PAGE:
The willingness of the KNVB to take concrete action against racism in football is a welcome, albeit long overdue, development. As ex-player Clarence Seedorf recently remarked there has been “a lot of talk, but little action”. Nevertheless, presenting technology (especially much hyped and vague ones such as ‘smart technologies’ and ‘AI’) as a ‘solution’ for racism transforms this deeply social and political problem into a technological one. This type of techno solutionist thinking could draw away attention and resources from adressing root causes as well as lay the ground work for the implementation of even more technologies of surveillance and control. Perhaps the KNVB could listen to Seedorf, who points towards educational measures, media coverage and the lack of people of colour in leadership positions.
Pilot met slimme technologie tegen discriminerende spreekkoren
Centring communities in the fight against injustice
In this interview with OneWorld, Nani Jansen Reventlow reflects on the harmful uses of technology, perpetuated by private and public actors. Ranging from the Dutch child benefits scandal, to the use of proctoring in education and to ‘super SyRI’ in public services.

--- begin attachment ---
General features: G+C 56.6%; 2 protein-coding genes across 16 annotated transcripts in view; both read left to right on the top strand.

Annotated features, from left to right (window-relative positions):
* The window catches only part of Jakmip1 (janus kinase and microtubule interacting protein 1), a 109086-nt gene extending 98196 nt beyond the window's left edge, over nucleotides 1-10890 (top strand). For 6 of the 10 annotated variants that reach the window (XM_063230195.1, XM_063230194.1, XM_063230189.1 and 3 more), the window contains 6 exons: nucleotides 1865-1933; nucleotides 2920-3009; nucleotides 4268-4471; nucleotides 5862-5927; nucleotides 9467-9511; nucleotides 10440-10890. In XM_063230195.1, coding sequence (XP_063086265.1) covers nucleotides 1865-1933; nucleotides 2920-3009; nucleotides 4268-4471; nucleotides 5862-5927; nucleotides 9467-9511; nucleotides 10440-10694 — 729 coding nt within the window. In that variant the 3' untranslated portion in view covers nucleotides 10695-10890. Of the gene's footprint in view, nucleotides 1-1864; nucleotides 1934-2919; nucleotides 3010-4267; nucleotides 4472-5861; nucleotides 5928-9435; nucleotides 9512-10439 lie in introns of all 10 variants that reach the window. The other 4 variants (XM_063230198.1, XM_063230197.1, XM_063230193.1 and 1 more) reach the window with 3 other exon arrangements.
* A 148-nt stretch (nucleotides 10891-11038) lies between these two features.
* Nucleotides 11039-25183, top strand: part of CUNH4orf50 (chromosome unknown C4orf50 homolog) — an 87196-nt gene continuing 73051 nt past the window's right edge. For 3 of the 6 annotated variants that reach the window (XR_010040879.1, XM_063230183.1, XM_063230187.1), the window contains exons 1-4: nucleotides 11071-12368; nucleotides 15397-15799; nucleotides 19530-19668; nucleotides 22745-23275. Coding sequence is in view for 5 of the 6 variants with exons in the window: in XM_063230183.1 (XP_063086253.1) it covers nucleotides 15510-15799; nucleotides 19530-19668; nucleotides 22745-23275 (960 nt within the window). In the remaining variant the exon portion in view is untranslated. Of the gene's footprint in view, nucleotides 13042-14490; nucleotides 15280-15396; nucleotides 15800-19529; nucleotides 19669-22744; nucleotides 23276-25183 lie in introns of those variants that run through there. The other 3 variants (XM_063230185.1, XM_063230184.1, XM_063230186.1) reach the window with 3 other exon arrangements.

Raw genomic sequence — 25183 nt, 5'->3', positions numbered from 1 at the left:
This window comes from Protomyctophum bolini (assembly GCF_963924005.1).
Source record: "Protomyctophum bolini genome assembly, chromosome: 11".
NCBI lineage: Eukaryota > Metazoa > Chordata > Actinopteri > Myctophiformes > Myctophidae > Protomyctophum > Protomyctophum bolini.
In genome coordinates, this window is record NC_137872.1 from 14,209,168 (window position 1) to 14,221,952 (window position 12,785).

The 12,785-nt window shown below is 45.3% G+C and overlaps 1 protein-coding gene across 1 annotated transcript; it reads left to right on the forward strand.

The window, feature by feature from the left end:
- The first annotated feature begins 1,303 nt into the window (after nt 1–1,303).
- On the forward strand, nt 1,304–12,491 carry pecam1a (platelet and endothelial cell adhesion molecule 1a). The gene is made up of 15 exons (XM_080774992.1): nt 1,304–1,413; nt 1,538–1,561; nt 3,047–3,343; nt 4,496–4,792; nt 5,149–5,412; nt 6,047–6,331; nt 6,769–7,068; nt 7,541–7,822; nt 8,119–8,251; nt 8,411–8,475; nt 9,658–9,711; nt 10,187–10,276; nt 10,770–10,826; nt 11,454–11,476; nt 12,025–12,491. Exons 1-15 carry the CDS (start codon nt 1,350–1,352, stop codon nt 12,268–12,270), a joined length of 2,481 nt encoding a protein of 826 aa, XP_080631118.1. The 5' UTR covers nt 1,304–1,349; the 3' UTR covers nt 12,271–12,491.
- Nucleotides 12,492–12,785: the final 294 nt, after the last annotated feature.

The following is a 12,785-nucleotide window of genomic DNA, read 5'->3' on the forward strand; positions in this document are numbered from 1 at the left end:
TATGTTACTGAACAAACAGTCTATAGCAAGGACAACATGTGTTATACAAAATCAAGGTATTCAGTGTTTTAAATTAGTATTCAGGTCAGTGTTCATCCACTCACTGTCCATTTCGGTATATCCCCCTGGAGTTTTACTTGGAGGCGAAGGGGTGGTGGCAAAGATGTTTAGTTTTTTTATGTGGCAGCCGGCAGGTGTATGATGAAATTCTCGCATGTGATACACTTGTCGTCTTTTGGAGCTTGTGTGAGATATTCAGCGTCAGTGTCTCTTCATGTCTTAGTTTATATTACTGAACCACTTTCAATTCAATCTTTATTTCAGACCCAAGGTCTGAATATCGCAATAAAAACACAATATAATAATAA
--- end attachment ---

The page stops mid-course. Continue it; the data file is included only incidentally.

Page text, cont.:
Photo by Mishael Phillip from the OneWorld article
Photo by Mishael Phillip from the OneWorld article
Jansen Reventlow reflects on her experience in the digital rights field, since setting up Digital Freedom Fund in 2017. She explain how for a long time the field has mostly focused on the issues of privacy, data protection, and freedom of expression. Whilst important, this tends to ignore or downplay socio-economic issues and rights. This has partly been so because the entire technology sector has largely been dominated by white, cisgender, middle-class, able-bodied men. Her positionality as a non-white woman working in the field has been particularly challenging when fighting for justice and pushing for change internally and externally. Toni Morrison’s words continue to ring true: “the function, the very serious function of racism is distraction. It keeps you from doing your work. It keeps you explaining, over and over again, your reason for being.”